July 23rd, 2012Trying Godby Kevin O'Brien | http://www.thewordinc.org

I'm in a bad mood this morning.  Why?  Because it's Monday?  Because I'm crabby?  Because I got out of bed?

It's because my wife had me read the daily Mass readings to her.

Let me explain, first by talking about the future - next weekend.

At the American Chesterton Society Conference in Reno, Nevada next week I will be talking about Chesterton and Shakespeare, and at one point I will say ...

Whether you like Shakespeare or not (a lot of people don't); whether you like Chesterton or not (all of us, I presume, do); whether you'd rather read a book or watch a movie or just have dinner with your friends, you cannot begin to understand life - you cannot begin to be grateful for life - you cannot begin to approach life - until you learn how to read - how to read a book, how to read a play, how to read a movie, how to read your friends, how to read the Great Book of Being written by and filled by the Incarnate Word of God.

This is why Chesterton is such a great writer - because he's a tremendous reader. He can read a book and get it. He can read a play and get it. He can read a joke and get it. He can read the signs in the sky and the signs of the times. He can read life - and he can write about it.

One of the ways religion has become a parody of itself in the modern world is because of a basic and simple illiteracy - an inability to read Scripture and understand the very first thing it's saying.


So today's first reading is from Micah 6:1-6.  Now normal people are about as fond of the Old Testament as they are of Shakespeare.  So I'll help.  I'll paraphrase what God is saying through the prophet Micah.  You can read Micah 6:1-6 yourself  (please do), and you'll see that my paraphrase is pretty accurate.  God is saying this ...

OK, if you want to fight, let's fight.  You have a beef against me?  Fine, let's air it.  Let's have a trial - a trial before God and everybody.  I'll present my case against you, and you'll present your case against me, and we'll let the hills and valleys listen in. 

Here come da judge!  The trial begins. 
Present your case - what have I done to you?  How have I victimized you?  Come on, what's your evidence?  ANSWER ME!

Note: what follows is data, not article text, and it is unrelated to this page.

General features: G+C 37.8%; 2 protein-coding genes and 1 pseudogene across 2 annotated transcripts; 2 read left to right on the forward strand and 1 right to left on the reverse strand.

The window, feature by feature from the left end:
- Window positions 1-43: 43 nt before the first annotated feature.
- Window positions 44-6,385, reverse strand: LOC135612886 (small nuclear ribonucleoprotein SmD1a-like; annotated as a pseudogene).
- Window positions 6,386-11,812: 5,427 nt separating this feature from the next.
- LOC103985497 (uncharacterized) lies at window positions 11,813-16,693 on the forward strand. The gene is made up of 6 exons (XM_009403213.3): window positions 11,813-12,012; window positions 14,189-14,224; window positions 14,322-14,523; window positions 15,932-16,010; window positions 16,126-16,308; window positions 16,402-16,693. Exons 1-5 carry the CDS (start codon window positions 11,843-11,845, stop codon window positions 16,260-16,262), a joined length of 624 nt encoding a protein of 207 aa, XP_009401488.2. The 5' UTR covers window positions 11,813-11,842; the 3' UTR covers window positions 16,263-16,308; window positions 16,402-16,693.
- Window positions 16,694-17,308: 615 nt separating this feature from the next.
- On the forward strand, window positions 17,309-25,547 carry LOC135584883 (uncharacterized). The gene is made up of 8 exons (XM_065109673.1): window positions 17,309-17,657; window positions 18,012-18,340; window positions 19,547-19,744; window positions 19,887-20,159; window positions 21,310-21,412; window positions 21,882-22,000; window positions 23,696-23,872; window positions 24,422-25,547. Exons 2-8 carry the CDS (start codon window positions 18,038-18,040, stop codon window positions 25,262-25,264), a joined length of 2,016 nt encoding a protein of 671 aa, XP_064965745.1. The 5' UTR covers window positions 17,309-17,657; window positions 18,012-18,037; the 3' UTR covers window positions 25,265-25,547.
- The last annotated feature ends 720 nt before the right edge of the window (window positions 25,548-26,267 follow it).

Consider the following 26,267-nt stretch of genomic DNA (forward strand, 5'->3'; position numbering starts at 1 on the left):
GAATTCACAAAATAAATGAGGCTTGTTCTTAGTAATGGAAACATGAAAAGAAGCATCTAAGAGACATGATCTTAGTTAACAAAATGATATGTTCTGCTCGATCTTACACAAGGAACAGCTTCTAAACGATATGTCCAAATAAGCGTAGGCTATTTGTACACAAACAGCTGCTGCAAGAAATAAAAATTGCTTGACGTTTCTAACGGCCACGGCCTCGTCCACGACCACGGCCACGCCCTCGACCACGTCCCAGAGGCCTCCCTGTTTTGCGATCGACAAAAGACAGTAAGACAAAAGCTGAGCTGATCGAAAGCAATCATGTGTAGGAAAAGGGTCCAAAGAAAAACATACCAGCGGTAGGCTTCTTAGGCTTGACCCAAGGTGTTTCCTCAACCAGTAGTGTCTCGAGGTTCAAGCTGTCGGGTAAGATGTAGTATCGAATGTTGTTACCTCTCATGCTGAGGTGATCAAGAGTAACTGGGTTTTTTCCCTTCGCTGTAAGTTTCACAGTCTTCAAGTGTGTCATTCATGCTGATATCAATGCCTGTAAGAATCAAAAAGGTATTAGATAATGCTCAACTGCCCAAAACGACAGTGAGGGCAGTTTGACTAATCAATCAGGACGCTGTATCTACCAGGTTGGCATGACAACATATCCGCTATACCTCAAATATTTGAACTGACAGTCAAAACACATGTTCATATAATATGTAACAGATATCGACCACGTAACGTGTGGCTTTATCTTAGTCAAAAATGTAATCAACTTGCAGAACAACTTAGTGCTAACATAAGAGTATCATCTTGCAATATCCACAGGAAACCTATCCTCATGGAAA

Oh, I know.  I remember what I've done to you.  I saved your sorry butt.  I dragged you up out of Egypt and freed you from slavery, I gave you leaders, I gave you saviors, I blessed you, I led you, I gave you the land you now possess.
So how do you plan on thanking me?  With empty sacrifices, rituals of blood that you can check off a list and walk away from?
You have been told, O man, what is good, and what the LORD requires of you - only to do right and love goodness and to walk humbly with your God.

That, pretty much, is what God is saying.


But how does The Word Among Us comment on this reading?  What is the "Meditation" presented by them on page 43 of their July / August 2012 publication?

This time I won't paraphrase.   I quote verbatim.

When we picture the Last Judg­ment, we often see a stern-faced God in regal robes. Trembling in ter­ror, each of us is dragged into the courtroom in chains to face the pun­ishment we deserve for all the sins we have committed in our lifetime. We despair of ever scraping together enough to pay whatever fine we feel we must owe.

Suddenly the scene shifts! The stern judge smiles softly and removes his robe. He asks you to step up to the bench, put on the robe, and take the gavel. Then the judge steps down and sits in the docket. “What is your accusation against me?” he asks. “How have I disappointed you?”

You, the former prisoner, are speechless. You dimly remem­ber times you have blamed God for things in your life that didn’t go quite the way you expected, but at the moment, you can’t come up with a single convincing complaint. You are in awe over the fact that God would humble himself so deeply.

“No,” you insist, “I’m the guilty one. Any sentence you impose is more than just. In fact, I can’t think of any punishment that could possi­bly make up for all my wrongdoing.”

The judge takes up the papers containing the charges against you and stamps them Paid in Full. Despite your objections, he takes out another stamp. Case Dismissed. Then he puts his arm around your shoul­ders. “Enough of this courtroom drama,” he says. “It wasn’t my idea in the first place. Let’s have a party instead so that we can celebrate your homecoming.”

Gag me with a spoon!

Was this written by Stanford Nutting?

This is about as far away from a legitimate reading of Micah 6:1-6 as you can get.


My friends, a mind is a terrible thing to waste.  We are the most literate culture in history, and thousands of volumes of the greatest works of literature can be carried in a cell phone in your pocket.  The Bible has never been more accessible to more people at any time ever.

And yet we are stunningly illiterate.

For if you read Micah 6:1-6 and get the drivel that the editors of The Word Among Us get out of it, you simply don't know how to read. 

Are we even trying? 

Yes, we're trying.  Very trying.

What are your thoughts on the subject?

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  • July 24 2012 | by Dena Hunt

    I gave up reading that - - - - a long time ago. It wasn't that it had no substance, though it certainly doesn't, but worse than that, it's downright destructive of whatever substance you might already have. And that's infinitely worse. As soon as you recognize it for what it is, put it in the receptacle designed to contain it--and that's not your mind.